While conditional offers may be rare in the Greater Toronto Area, where multiple bidders compete for most properties, buyers in less heated markets may sometimes negotiate a limited time period to have a home inspection, arrange financing or complete other due diligence before the agreement becomes firm and binding.
The precise wording of any conditions included in an Agreement of Purchase and Sale (APS) is particularly important, as a buyer may have an obligation to provide written notice of the fulfilment of the conditions by a stated deadline, failing which the agreement becomes null and void. Buyers should not assume that communications with a seller during the conditional period will extend the deadline or require a seller to accept unilateral demands for amendments to the agreement.
The decision of Fenyes v. Nellipudi, 2021 ONSC 3913 (CanLII) illustrates what happens when a buyer attempts to introduce new terms during the conditional period, which are not accepted by the seller, and the conditional period expires prior to delivery of a notice of fulfilment of condition.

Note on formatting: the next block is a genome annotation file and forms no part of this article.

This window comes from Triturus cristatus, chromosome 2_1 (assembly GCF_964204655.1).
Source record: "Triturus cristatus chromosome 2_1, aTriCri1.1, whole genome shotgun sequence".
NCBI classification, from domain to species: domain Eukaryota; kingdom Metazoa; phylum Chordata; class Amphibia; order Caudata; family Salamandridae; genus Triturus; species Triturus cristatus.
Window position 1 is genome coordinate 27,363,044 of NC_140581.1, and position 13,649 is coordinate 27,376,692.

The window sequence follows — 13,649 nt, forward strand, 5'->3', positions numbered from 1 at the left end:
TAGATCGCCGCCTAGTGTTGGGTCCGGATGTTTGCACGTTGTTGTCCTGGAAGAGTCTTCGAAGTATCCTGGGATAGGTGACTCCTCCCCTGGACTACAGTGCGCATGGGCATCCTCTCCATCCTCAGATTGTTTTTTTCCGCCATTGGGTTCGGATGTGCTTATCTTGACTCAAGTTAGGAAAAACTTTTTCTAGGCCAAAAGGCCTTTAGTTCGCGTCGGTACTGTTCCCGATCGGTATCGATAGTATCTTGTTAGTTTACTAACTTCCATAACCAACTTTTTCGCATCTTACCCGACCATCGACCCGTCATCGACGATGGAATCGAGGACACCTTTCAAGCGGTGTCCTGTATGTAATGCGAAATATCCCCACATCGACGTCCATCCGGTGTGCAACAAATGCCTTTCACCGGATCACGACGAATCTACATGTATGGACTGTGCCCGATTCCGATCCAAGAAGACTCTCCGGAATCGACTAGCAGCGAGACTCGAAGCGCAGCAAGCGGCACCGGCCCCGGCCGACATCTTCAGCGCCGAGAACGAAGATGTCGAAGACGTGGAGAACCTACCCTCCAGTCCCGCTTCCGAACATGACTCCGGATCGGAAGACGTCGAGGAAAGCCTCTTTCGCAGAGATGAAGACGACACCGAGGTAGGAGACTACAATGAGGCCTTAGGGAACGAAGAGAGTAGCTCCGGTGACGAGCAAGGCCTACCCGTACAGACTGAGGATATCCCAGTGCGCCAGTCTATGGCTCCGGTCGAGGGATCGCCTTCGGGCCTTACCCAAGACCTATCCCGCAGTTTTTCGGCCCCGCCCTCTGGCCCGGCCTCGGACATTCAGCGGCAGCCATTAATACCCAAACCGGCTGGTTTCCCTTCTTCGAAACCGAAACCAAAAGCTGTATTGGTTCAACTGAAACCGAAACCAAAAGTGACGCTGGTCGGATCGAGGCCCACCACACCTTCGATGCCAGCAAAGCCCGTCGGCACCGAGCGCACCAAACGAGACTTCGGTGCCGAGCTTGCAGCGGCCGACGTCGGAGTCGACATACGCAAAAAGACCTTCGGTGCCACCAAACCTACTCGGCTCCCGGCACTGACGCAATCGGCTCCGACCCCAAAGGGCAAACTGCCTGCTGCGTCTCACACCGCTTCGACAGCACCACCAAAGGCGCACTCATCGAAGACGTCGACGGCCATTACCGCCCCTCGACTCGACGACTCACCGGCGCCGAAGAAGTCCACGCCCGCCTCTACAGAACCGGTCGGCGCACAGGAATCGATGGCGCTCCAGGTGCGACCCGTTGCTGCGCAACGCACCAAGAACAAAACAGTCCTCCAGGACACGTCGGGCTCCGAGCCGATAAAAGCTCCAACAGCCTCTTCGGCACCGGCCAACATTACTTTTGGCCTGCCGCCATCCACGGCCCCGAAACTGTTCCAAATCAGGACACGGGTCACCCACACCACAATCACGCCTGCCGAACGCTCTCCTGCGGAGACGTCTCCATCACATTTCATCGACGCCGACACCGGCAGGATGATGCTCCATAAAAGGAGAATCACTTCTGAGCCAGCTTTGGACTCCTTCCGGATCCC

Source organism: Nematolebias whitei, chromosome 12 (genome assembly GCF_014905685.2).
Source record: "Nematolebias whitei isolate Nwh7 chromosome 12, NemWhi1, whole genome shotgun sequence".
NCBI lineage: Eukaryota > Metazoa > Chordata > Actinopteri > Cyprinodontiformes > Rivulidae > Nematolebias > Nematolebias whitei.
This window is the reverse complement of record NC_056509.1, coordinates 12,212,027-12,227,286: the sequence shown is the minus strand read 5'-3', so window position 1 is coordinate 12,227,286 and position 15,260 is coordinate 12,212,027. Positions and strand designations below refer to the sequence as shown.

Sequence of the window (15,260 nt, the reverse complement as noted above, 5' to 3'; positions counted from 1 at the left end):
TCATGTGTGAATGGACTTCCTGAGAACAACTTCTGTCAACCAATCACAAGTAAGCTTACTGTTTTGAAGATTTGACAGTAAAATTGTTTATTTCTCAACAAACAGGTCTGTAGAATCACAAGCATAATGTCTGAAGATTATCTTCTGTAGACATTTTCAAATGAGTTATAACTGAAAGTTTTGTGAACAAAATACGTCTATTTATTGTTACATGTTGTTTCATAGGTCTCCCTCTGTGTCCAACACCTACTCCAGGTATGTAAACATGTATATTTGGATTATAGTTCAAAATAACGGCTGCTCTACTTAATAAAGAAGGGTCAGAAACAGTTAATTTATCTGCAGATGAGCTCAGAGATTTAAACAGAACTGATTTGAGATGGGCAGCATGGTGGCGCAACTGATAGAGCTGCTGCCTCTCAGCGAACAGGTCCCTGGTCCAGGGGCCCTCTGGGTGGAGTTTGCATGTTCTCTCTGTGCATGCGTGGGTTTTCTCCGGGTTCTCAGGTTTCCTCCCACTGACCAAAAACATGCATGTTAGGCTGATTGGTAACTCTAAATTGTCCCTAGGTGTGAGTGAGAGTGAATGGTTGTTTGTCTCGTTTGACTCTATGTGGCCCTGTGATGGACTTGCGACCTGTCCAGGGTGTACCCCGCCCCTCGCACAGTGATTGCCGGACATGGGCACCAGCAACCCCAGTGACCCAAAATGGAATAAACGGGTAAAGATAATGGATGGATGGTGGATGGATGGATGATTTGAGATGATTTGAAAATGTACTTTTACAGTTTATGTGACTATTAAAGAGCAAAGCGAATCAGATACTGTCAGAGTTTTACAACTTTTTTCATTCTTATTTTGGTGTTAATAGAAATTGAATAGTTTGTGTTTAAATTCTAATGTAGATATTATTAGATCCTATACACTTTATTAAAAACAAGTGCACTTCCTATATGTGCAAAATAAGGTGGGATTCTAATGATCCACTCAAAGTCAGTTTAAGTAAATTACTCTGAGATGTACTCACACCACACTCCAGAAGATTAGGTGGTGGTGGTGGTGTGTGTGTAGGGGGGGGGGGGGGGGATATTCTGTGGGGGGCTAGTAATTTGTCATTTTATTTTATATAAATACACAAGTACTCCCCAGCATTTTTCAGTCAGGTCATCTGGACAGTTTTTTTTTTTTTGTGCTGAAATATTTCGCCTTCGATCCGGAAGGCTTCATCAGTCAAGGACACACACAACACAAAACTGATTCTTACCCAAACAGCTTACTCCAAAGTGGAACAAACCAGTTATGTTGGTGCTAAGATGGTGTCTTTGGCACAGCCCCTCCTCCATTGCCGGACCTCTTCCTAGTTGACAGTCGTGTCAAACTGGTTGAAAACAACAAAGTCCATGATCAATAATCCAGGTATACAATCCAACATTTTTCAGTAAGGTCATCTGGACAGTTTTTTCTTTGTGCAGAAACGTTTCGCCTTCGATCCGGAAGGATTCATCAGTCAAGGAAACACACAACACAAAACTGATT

On March 23, 2021, the buyers entered into an APS for the purchase of a property in Coboconk, Ont. for $2.5 million, with a deposit of $100,000. The APS had two conditions for the buyers to obtain a satisfactory home inspection and arrange financing. Each condition had a deadline requiring the buyer to provide written notice to the seller that the conditions had been fulfilled by no later than the 10th calendar day following the date of acceptance – April 2, 2021.
It appears that a great deal of communication occurred during the conditional period relating to furniture and other chattels that the buyers wanted to be included as part of the sale, as well as work that they wanted the sellers to do to the property before closing.